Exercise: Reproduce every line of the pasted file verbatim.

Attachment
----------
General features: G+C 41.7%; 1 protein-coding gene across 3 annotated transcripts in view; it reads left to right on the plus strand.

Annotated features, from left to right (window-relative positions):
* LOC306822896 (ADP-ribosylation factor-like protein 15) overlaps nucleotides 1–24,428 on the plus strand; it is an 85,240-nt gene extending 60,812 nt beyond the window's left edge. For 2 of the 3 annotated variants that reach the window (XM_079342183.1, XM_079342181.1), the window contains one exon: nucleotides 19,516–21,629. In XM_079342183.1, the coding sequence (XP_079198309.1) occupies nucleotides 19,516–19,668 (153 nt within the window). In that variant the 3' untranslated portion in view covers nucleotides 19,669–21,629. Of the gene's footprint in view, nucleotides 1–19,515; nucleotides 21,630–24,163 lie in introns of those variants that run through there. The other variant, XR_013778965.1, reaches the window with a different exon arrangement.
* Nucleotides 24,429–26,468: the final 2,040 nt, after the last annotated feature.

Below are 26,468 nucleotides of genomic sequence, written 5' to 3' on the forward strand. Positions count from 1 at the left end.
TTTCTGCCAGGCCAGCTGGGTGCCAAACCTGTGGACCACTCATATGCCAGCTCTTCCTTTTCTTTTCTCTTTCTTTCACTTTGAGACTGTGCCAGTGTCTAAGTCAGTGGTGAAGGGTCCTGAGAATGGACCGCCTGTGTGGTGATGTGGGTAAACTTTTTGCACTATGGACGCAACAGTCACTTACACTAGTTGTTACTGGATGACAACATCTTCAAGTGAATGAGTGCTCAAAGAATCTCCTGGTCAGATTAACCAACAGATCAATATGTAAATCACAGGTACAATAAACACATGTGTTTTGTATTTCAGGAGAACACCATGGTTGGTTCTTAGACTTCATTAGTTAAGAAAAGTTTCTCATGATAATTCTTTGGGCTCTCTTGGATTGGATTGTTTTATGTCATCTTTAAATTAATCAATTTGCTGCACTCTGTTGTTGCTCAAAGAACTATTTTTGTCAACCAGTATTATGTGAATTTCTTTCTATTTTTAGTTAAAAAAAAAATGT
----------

General features: G+C 41.7%; 1 protein-coding gene across 3 annotated transcripts in view; it reads left to right on the plus strand.

Annotated features, from left to right (window-relative positions):
* LOC306822896 (ADP-ribosylation factor-like protein 15) overlaps nucleotides 1–24,428 on the plus strand; it is an 85,240-nt gene extending 60,812 nt beyond the window's left edge. For 2 of the 3 annotated variants that reach the window (XM_079342183.1, XM_079342181.1), the window contains one exon: nucleotides 19,516–21,629. In XM_079342183.1, the coding sequence (XP_079198309.1) occupies nucleotides 19,516–19,668 (153 nt within the window). In that variant the 3' untranslated portion in view covers nucleotides 19,669–21,629. Of the gene's footprint in view, nucleotides 1–19,515; nucleotides 21,630–24,163 lie in introns of those variants that run through there. The other variant, XR_013778965.1, reaches the window with a different exon arrangement.
* Nucleotides 24,429–26,468: the final 2,040 nt, after the last annotated feature.

Below are 26,468 nucleotides of genomic sequence, written 5' to 3' on the forward strand. Positions count from 1 at the left end.
TTTCTGCCAGGCCAGCTGGGTGCCAAACCTGTGGACCACTCATATGCCAGCTCTTCCTTTTCTTTTCTCTTTCTTTCACTTTGAGACTGTGCCAGTGTCTAAGTCAGTGGTGAAGGGTCCTGAGAATGGACCGCCTGTGTGGTGATGTGGGTAAACTTTTTGCACTATGGACGCAACAGTCACTTACACTAGTTGTTACTGGATGACAACATCTTCAAGTGAATGAGTGCTCAAAGAATCTCCTGGTCAGATTAACCAACAGATCAATATGTAAATCACAGGTACAATAAACACATGTGTTTTGTATTTCAGGAGAACACCATGGTTGGTTCTTAGACTTCATTAGTTAAGAAAAGTTTCTCATGATAATTCTTTGGGCTCTCTTGGATTGGATTGTTTTATGTCATCTTTAAATTAATCAATTTGCTGCACTCTGTTGTTGCTCAAAGAACTATTTTTGTCAACCAGTATTATGTGAATTTCTTTCTATTTTTAGTTAAAAAAAAAATGT